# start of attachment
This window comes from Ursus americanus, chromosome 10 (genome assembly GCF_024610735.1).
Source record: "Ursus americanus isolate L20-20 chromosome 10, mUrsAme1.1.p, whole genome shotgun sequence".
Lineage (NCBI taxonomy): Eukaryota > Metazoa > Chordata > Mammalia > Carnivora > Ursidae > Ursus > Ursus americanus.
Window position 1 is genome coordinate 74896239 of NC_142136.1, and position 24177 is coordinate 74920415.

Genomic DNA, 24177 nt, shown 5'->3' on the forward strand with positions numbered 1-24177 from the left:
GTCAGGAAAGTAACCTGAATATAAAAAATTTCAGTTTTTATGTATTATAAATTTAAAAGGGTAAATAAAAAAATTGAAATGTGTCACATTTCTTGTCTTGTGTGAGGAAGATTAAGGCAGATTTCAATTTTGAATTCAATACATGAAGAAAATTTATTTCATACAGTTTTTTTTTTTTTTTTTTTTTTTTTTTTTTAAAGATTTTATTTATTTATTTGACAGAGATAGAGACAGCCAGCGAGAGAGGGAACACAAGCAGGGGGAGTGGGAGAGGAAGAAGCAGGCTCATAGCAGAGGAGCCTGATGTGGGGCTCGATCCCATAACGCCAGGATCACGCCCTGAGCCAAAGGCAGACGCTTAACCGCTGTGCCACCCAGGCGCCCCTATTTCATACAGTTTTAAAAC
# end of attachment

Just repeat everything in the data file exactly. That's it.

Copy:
This window comes from Ursus americanus, chromosome 10 (genome assembly GCF_024610735.1).
Source record: "Ursus americanus isolate L20-20 chromosome 10, mUrsAme1.1.p, whole genome shotgun sequence".
Lineage (NCBI taxonomy): Eukaryota > Metazoa > Chordata > Mammalia > Carnivora > Ursidae > Ursus > Ursus americanus.
Window position 1 is genome coordinate 74896239 of NC_142136.1, and position 24177 is coordinate 74920415.

Genomic DNA, 24177 nt, shown 5'->3' on the forward strand with positions numbered 1-24177 from the left:
GTCAGGAAAGTAACCTGAATATAAAAAATTTCAGTTTTTATGTATTATAAATTTAAAAGGGTAAATAAAAAAATTGAAATGTGTCACATTTCTTGTCTTGTGTGAGGAAGATTAAGGCAGATTTCAATTTTGAATTCAATACATGAAGAAAATTTATTTCATACAGTTTTTTTTTTTTTTTTTTTTTTTTTTTTTTAAAGATTTTATTTATTTATTTGACAGAGATAGAGACAGCCAGCGAGAGAGGGAACACAAGCAGGGGGAGTGGGAGAGGAAGAAGCAGGCTCATAGCAGAGGAGCCTGATGTGGGGCTCGATCCCATAACGCCAGGATCACGCCCTGAGCCAAAGGCAGACGCTTAACCGCTGTGCCACCCAGGCGCCCCTATTTCATACAGTTTTAAAAC